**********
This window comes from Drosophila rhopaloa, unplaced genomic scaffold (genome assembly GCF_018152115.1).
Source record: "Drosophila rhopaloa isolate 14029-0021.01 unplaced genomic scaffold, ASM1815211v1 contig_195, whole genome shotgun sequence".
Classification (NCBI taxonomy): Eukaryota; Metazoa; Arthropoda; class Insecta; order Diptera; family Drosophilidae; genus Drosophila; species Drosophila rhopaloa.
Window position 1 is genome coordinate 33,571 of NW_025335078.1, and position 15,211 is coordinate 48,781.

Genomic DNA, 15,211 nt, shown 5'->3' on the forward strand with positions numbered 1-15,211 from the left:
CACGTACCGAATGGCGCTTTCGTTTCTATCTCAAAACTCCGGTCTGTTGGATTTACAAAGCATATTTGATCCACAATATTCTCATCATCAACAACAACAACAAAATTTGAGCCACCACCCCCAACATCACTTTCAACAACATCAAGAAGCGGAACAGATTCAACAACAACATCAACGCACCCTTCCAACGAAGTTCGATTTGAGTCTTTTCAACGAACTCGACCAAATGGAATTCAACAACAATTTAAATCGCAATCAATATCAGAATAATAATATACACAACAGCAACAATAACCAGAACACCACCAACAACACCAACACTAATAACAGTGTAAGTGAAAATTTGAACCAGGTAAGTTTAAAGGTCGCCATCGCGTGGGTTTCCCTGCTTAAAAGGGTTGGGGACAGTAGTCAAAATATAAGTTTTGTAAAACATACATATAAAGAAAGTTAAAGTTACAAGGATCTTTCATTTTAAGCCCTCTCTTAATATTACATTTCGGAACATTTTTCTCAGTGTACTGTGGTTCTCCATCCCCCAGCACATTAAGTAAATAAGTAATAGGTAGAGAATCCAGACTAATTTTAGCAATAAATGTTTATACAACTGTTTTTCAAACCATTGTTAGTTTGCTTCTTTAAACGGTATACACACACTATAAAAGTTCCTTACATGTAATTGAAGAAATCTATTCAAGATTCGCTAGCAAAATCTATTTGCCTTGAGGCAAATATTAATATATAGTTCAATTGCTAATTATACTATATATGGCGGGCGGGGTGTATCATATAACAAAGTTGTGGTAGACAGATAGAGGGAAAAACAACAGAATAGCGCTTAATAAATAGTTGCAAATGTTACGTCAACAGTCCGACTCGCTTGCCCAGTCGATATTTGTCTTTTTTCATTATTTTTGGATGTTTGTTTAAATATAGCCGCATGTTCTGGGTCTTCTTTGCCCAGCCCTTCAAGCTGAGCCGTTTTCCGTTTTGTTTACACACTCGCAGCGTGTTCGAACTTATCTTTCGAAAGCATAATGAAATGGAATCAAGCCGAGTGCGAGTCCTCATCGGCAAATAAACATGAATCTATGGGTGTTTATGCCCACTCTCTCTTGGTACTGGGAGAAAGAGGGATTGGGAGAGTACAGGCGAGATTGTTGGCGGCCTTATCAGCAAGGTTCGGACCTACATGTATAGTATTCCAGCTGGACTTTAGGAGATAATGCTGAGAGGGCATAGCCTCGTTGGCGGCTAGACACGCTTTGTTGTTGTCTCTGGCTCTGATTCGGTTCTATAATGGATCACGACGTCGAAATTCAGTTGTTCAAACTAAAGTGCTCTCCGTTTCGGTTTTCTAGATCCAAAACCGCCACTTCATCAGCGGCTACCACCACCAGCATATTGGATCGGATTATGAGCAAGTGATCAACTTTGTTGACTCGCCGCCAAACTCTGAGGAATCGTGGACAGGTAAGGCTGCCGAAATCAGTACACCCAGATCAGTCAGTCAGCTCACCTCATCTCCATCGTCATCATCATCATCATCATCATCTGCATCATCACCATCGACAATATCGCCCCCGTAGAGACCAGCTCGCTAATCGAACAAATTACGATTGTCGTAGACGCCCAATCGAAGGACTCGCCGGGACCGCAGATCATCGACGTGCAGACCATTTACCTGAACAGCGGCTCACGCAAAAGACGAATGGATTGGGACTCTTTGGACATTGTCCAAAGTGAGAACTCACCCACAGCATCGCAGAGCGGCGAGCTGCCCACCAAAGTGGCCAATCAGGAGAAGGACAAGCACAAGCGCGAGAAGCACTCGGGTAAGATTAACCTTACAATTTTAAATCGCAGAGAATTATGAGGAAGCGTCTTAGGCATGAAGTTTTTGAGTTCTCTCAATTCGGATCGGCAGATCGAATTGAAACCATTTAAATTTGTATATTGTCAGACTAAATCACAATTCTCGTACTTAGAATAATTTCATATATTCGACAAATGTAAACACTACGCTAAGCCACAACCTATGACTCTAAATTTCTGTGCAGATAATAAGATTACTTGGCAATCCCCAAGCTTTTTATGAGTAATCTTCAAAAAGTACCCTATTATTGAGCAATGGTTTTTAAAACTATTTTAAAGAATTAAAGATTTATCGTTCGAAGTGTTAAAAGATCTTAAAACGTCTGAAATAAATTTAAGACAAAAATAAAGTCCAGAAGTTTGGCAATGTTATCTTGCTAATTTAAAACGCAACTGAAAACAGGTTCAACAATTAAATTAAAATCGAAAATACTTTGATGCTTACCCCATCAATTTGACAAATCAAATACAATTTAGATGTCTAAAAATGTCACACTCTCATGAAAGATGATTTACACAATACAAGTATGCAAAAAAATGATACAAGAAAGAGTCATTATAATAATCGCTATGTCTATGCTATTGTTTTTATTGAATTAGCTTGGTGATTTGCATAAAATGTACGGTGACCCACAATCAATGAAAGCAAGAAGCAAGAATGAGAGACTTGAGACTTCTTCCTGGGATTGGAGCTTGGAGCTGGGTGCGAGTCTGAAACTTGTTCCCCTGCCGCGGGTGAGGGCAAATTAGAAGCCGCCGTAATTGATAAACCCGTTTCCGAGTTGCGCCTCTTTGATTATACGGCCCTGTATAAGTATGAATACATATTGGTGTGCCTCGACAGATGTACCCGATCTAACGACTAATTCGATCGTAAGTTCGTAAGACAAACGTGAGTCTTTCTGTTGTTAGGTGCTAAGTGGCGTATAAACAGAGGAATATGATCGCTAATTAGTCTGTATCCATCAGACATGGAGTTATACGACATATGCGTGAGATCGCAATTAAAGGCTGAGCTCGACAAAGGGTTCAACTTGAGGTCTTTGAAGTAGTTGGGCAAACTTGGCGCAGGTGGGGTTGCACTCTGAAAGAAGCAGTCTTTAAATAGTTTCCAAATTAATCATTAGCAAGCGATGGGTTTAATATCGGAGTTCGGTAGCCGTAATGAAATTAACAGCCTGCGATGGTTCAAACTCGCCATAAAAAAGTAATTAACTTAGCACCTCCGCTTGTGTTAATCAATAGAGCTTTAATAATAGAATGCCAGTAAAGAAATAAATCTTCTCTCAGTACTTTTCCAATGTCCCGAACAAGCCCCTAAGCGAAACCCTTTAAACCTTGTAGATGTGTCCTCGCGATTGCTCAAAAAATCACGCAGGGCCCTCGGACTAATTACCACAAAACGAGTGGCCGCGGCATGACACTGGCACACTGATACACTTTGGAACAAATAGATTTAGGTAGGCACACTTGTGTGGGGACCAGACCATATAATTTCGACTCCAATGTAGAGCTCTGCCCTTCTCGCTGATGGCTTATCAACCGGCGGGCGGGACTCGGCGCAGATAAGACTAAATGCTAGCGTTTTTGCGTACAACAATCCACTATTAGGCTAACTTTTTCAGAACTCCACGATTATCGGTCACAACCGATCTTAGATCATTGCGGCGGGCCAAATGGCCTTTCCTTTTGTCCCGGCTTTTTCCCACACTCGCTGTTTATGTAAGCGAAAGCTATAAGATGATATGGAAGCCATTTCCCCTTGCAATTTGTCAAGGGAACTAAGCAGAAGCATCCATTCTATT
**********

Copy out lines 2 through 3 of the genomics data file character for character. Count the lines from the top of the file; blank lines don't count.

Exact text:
Source record: "Drosophila rhopaloa isolate 14029-0021.01 unplaced genomic scaffold, ASM1815211v1 contig_195, whole genome shotgun sequence".
Classification (NCBI taxonomy): Eukaryota; Metazoa; Arthropoda; class Insecta; order Diptera; family Drosophilidae; genus Drosophila; species Drosophila rhopaloa.